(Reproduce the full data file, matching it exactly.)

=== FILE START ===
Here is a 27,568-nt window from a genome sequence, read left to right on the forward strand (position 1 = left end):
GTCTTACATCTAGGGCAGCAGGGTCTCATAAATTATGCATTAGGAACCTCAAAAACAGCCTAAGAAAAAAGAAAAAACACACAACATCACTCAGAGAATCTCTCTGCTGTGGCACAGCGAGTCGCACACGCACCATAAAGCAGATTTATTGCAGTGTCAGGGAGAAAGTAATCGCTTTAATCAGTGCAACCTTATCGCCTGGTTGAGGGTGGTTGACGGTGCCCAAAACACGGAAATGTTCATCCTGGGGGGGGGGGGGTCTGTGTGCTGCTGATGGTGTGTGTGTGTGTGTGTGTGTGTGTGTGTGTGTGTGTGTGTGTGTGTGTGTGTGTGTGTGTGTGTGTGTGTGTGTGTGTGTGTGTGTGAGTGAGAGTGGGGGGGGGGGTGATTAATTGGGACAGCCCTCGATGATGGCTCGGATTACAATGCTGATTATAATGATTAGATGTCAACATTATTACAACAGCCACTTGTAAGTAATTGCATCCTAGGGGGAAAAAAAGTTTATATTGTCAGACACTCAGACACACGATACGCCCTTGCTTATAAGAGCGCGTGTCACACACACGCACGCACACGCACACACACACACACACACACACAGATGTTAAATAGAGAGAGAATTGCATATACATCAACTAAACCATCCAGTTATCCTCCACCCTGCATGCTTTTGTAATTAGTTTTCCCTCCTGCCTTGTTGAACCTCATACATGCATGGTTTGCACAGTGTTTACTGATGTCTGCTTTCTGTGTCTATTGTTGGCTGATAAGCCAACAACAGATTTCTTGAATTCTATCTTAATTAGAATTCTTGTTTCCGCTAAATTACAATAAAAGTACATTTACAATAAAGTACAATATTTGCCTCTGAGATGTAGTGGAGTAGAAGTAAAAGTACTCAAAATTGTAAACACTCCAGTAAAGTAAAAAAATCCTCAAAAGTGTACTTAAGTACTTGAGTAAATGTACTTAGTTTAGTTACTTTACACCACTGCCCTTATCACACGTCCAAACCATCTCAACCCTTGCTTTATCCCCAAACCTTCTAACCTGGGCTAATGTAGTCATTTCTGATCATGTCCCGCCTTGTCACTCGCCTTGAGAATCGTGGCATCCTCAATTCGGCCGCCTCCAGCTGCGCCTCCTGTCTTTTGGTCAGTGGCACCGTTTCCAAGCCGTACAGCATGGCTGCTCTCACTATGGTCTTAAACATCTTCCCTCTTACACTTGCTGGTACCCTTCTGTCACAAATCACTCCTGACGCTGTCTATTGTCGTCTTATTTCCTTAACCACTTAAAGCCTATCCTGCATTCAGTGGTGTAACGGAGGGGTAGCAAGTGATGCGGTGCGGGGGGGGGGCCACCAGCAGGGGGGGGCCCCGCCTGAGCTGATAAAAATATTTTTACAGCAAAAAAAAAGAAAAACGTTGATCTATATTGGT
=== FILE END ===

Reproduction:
Here is a 27,568-nt window from a genome sequence, read left to right on the forward strand (position 1 = left end):
GTCTTACATCTAGGGCAGCAGGGTCTCATAAATTATGCATTAGGAACCTCAAAAACAGCCTAAGAAAAAAGAAAAAACACACAACATCACTCAGAGAATCTCTCTGCTGTGGCACAGCGAGTCGCACACGCACCATAAAGCAGATTTATTGCAGTGTCAGGGAGAAAGTAATCGCTTTAATCAGTGCAACCTTATCGCCTGGTTGAGGGTGGTTGACGGTGCCCAAAACACGGAAATGTTCATCCTGGGGGGGGGGGGGTCTGTGTGCTGCTGATGGTGTGTGTGTGTGTGTGTGTGTGTGTGTGTGTGTGTGTGTGTGTGTGTGTGTGTGTGTGTGTGTGTGTGTGTGTGTGTGTGTGTGTGTGAGTGAGAGTGGGGGGGGGGGTGATTAATTGGGACAGCCCTCGATGATGGCTCGGATTACAATGCTGATTATAATGATTAGATGTCAACATTATTACAACAGCCACTTGTAAGTAATTGCATCCTAGGGGGAAAAAAAGTTTATATTGTCAGACACTCAGACACACGATACGCCCTTGCTTATAAGAGCGCGTGTCACACACACGCACGCACACGCACACACACACACACACACACACAGATGTTAAATAGAGAGAGAATTGCATATACATCAACTAAACCATCCAGTTATCCTCCACCCTGCATGCTTTTGTAATTAGTTTTCCCTCCTGCCTTGTTGAACCTCATACATGCATGGTTTGCACAGTGTTTACTGATGTCTGCTTTCTGTGTCTATTGTTGGCTGATAAGCCAACAACAGATTTCTTGAATTCTATCTTAATTAGAATTCTTGTTTCCGCTAAATTACAATAAAAGTACATTTACAATAAAGTACAATATTTGCCTCTGAGATGTAGTGGAGTAGAAGTAAAAGTACTCAAAATTGTAAACACTCCAGTAAAGTAAAAAAATCCTCAAAAGTGTACTTAAGTACTTGAGTAAATGTACTTAGTTTAGTTACTTTACACCACTGCCCTTATCACACGTCCAAACCATCTCAACCCTTGCTTTATCCCCAAACCTTCTAACCTGGGCTAATGTAGTCATTTCTGATCATGTCCCGCCTTGTCACTCGCCTTGAGAATCGTGGCATCCTCAATTCGGCCGCCTCCAGCTGCGCCTCCTGTCTTTTGGTCAGTGGCACCGTTTCCAAGCCGTACAGCATGGCTGCTCTCACTATGGTCTTAAACATCTTCCCTCTTACACTTGCTGGTACCCTTCTGTCACAAATCACTCCTGACGCTGTCTATTGTCGTCTTATTTCCTTAACCACTTAAAGCCTATCCTGCATTCAGTGGTGTAACGGAGGGGTAGCAAGTGATGCGGTGCGGGGGGGGGGCCACCAGCAGGGGGGGGCCCCGCCTGAGCTGATAAAAATATTTTTACAGCAAAAAAAAAGAAAAACGTTGATCTATATTGGT